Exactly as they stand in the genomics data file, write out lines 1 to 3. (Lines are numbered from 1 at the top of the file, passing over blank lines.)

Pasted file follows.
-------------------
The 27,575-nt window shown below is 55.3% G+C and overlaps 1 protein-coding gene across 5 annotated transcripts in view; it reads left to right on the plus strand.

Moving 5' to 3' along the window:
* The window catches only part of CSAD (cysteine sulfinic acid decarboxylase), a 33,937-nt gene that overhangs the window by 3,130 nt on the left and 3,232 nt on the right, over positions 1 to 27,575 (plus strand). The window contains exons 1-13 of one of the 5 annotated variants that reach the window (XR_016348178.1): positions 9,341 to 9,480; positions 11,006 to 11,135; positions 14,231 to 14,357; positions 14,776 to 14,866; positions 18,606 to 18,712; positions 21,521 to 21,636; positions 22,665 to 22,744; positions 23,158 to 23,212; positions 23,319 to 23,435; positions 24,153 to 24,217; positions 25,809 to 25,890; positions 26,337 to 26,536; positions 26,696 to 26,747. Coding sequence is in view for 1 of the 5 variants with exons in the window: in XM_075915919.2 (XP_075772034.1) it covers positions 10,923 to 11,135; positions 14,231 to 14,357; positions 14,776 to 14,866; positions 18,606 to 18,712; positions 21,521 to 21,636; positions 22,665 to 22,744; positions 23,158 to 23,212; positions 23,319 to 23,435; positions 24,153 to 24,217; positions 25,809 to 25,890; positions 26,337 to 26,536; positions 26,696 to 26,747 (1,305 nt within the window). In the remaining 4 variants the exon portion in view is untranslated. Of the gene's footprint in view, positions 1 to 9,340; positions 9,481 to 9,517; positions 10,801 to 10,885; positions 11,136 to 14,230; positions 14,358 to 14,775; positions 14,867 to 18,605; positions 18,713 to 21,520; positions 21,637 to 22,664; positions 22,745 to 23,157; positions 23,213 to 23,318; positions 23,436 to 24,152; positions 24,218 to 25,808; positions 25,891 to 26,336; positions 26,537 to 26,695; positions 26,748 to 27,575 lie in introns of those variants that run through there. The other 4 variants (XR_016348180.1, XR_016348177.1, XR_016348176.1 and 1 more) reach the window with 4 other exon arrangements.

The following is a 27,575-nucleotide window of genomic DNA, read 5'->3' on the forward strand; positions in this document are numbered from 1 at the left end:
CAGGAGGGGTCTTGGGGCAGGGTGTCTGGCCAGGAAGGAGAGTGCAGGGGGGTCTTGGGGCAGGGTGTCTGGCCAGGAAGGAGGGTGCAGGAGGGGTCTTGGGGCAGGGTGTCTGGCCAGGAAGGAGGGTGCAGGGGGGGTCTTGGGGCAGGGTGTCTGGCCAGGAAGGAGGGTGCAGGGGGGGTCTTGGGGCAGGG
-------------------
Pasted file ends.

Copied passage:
The 27,575-nt window shown below is 55.3% G+C and overlaps 1 protein-coding gene across 5 annotated transcripts in view; it reads left to right on the plus strand.

Moving 5' to 3' along the window:
* The window catches only part of CSAD (cysteine sulfinic acid decarboxylase), a 33,937-nt gene that overhangs the window by 3,130 nt on the left and 3,232 nt on the right, over positions 1 to 27,575 (plus strand). The window contains exons 1-13 of one of the 5 annotated variants that reach the window (XR_016348178.1): positions 9,341 to 9,480; positions 11,006 to 11,135; positions 14,231 to 14,357; positions 14,776 to 14,866; positions 18,606 to 18,712; positions 21,521 to 21,636; positions 22,665 to 22,744; positions 23,158 to 23,212; positions 23,319 to 23,435; positions 24,153 to 24,217; positions 25,809 to 25,890; positions 26,337 to 26,536; positions 26,696 to 26,747. Coding sequence is in view for 1 of the 5 variants with exons in the window: in XM_075915919.2 (XP_075772034.1) it covers positions 10,923 to 11,135; positions 14,231 to 14,357; positions 14,776 to 14,866; positions 18,606 to 18,712; positions 21,521 to 21,636; positions 22,665 to 22,744; positions 23,158 to 23,212; positions 23,319 to 23,435; positions 24,153 to 24,217; positions 25,809 to 25,890; positions 26,337 to 26,536; positions 26,696 to 26,747 (1,305 nt within the window). In the remaining 4 variants the exon portion in view is untranslated. Of the gene's footprint in view, positions 1 to 9,340; positions 9,481 to 9,517; positions 10,801 to 10,885; positions 11,136 to 14,230; positions 14,358 to 14,775; positions 14,867 to 18,605; positions 18,713 to 21,520; positions 21,637 to 22,664; positions 22,745 to 23,157; positions 23,213 to 23,318; positions 23,436 to 24,152; positions 24,218 to 25,808; positions 25,891 to 26,336; positions 26,537 to 26,695; positions 26,748 to 27,575 lie in introns of those variants that run through there. The other 4 variants (XR_016348180.1, XR_016348177.1, XR_016348176.1 and 1 more) reach the window with 4 other exon arrangements.